Nestled in the midst of “Museum Mile”, which includes the Guggenheim, the Frick Collection and diagonally across from the Metropolitan Museum of Art on the southeast corner of 79th Street and Fifth Avenue,stands one of the most magnificent turn-of-the-century mansions in New York City that houses the Ukrainian Institute of America (UIA). The history of the Fletcher-Sinclair mansion dates back to 1898 when Isaac Fletcher, a banker and railroad investor, commissioned the renowned architect C.P.H. Gilbert to build a house using William K. Vanderbilt’s neo-Loire Valley chateau as its model on the property which was originally the Lenox farm. Mr. Fletcher was so pleased with his new home that he hired Jean Francois Raffaelli to paint a portrait of it. The painting, the mansion and Fletcher’s extensive art collection were all eventually bequeathed to the Metropolitan Museum of Art in 1917.

Harry F. Sinclair, founder of the Sinclair Oil Company, purchased the French Renaissance-style Fletcher Mansion in 1920 and sold it in 1930 to Augustus Van Horne Stuyvesant, Jr., the last direct male descendant of New York governor, Peter Stuyvesant. A bachelor and recluse, Stuyvesant occupied the mansion with his unmarried sister until her death in 1938 then lived out his remaining years until 1953 with just a butler and footman to serve him.

William Dzus, inventor and owner of the Dzus Fastener Company in West Islip, Long Island, New York founded the Ukrainian Institute of America, Inc. in 1948, for the purpose of promoting Ukrainian art, culture, music, and literature. At that time, the Ukrainian Institute was located in the Parkwood Mansion in West Islip, Long Island. With increasing membership and growth, Mr. Dzus authorized Francis Clarke, treasurer of the Dzus Fastener Company, to look for new, larger quarters in New York City. The capacious Fletcher-Sinclair Mansion, with its prestigious address and unique architectural style, was purchased in 1955 by the Ukrainian Insitute of America corporation with the charitable generosity and support of Mr. Dzus. In June of 1962 the mortgage was paid off and subsequently the Ukrainian Institute of America attained landmark status.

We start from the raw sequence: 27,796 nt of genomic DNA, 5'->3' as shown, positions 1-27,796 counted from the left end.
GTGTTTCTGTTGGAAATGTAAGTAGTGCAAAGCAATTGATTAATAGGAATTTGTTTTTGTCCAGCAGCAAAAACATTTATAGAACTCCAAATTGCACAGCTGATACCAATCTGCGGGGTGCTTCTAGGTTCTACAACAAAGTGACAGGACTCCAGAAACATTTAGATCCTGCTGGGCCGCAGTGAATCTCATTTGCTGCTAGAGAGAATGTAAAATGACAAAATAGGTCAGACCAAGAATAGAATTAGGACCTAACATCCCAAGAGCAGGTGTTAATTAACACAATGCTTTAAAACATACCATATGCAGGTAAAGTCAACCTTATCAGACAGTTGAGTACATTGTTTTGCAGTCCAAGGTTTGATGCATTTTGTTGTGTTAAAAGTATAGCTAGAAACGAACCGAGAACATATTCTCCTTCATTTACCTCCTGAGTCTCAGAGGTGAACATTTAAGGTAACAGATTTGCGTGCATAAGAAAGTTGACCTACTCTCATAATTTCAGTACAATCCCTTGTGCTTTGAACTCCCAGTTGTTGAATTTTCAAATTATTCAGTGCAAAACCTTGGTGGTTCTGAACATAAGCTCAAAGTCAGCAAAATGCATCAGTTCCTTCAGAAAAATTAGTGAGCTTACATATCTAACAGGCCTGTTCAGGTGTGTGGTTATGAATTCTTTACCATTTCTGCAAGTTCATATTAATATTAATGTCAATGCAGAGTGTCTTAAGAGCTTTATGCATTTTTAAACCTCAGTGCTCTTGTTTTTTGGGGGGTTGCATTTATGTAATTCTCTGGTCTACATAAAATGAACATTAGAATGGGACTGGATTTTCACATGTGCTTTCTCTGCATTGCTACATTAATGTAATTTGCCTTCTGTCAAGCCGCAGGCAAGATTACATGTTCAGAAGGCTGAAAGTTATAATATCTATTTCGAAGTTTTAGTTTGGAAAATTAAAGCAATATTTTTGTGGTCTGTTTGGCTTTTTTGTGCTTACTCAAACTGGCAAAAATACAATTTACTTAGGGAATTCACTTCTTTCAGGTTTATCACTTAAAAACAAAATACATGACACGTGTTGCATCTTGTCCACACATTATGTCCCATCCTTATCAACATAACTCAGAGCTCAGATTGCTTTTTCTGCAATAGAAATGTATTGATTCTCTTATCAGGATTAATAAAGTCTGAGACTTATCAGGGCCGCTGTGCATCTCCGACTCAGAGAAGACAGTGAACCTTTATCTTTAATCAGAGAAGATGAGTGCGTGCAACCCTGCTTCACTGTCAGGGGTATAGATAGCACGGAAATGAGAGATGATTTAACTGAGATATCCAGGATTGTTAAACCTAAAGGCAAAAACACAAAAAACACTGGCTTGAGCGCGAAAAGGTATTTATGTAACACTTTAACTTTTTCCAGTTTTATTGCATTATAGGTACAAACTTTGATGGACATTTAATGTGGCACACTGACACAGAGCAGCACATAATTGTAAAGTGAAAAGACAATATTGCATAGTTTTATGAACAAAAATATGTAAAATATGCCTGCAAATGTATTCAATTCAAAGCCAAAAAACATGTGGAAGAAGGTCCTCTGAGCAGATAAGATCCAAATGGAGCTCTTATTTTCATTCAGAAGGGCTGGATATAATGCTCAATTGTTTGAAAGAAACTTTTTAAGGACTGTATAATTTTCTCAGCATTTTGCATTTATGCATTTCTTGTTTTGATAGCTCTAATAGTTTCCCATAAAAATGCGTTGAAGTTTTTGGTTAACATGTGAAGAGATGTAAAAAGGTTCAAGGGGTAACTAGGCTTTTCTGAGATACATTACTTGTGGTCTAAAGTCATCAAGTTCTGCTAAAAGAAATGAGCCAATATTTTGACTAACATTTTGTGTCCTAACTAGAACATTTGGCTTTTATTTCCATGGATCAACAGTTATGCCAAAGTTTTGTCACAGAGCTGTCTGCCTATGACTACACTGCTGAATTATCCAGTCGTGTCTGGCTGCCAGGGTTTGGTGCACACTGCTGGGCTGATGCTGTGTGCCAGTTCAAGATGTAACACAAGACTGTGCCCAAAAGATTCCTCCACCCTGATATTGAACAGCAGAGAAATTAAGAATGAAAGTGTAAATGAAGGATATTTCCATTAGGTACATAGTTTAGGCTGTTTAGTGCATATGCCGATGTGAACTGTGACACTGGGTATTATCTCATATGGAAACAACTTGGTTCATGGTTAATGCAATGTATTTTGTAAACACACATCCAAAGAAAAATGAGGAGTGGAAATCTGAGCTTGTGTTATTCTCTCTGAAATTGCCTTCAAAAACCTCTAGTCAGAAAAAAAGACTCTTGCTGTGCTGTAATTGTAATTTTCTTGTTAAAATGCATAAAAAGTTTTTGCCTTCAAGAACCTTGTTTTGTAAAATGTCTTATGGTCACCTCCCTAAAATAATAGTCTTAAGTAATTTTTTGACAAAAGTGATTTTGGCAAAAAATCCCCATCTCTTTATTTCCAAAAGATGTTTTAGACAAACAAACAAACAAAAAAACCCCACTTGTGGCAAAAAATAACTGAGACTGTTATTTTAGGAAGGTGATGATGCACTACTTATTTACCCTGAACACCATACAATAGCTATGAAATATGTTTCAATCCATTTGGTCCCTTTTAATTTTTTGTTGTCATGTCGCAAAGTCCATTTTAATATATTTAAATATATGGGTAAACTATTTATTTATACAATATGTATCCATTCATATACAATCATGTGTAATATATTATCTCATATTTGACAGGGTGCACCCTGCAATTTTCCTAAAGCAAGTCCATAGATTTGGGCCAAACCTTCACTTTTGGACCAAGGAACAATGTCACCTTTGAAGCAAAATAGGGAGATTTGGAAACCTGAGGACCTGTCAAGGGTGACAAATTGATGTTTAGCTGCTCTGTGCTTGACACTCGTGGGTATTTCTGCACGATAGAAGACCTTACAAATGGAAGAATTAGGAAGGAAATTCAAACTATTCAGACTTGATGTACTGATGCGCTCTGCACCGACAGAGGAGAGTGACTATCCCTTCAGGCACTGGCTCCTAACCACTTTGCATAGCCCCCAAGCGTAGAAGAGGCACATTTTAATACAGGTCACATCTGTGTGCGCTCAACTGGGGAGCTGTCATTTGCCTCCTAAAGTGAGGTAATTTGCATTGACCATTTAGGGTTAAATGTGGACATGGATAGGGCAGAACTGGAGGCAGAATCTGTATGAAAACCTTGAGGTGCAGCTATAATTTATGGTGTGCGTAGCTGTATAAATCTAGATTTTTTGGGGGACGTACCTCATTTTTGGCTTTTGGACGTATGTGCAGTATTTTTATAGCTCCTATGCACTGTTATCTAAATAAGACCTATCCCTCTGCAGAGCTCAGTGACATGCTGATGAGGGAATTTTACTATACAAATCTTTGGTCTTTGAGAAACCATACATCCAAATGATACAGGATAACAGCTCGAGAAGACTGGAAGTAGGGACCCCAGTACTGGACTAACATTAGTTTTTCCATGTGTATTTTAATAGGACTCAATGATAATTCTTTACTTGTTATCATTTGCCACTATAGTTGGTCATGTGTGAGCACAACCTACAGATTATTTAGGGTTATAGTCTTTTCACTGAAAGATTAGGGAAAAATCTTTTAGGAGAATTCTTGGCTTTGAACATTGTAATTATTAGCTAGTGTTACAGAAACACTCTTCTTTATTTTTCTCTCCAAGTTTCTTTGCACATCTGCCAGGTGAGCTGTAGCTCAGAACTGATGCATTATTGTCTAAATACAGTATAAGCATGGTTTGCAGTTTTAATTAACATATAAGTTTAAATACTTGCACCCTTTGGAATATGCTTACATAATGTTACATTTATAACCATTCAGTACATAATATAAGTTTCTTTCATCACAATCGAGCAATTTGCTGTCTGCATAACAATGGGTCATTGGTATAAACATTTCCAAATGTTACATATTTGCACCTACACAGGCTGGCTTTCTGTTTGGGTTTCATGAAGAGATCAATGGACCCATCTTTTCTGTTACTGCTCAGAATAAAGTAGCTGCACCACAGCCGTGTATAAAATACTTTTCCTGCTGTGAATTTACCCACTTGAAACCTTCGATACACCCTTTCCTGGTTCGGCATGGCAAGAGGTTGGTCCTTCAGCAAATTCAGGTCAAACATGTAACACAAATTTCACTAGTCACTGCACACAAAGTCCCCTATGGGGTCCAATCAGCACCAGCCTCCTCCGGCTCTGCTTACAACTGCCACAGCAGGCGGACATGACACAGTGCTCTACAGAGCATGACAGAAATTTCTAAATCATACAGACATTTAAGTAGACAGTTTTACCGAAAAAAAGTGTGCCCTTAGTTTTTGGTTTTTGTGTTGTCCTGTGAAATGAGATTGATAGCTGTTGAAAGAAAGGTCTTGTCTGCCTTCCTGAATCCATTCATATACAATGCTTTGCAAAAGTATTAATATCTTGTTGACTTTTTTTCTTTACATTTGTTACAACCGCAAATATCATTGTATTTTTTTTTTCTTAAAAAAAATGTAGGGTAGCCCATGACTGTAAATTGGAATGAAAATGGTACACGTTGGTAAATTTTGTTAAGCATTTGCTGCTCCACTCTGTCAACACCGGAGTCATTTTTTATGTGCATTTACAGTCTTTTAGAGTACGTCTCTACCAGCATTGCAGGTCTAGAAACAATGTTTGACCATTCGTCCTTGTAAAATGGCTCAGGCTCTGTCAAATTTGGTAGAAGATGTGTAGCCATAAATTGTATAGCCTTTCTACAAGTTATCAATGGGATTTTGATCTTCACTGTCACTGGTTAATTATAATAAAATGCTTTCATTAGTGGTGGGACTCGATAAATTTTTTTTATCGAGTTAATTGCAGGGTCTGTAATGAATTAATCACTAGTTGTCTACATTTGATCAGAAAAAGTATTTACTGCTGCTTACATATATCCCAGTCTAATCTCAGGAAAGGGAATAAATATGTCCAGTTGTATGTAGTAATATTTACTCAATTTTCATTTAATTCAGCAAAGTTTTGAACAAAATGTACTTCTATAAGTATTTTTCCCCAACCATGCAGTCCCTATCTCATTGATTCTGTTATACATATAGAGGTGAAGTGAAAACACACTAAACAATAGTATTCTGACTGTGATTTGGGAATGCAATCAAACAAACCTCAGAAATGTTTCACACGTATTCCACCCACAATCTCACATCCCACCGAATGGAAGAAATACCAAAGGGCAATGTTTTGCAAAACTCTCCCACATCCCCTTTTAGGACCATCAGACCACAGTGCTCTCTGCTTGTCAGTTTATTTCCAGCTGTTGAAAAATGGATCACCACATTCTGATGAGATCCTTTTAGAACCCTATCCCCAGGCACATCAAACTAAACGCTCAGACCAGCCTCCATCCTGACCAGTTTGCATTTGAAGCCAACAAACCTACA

The Ukrainian Institute of America holds events that uphold William Dzus’ aspirations and whose dreams are still very much alive and thriving. Past events sponsored by UIA include: the Les Kurbas Theater performance based on the writings of Lesia Ukrainka; a scholarly conference on the 130th anniversary of Ukrainian historian Mykhailo Hrushevsky’s birth; the 200th anniversary of Mykola Hohol’s (Nikolai Gogol) birth with music, art, film and literary events over a Hohol Arts Fest weekend; seminars, symposia and conferences presented Ukrainian organizations interpreting news and political events happening in Ukraine and the diaspora; commemoration of the Chornobyl nuclear disaster and the Holodomor-Genocide with exhibits and film presentations; Music at the Institute classical music concert series under the directorship of Dr. Solomiya Ivakhiv remains a vital component for music lovers.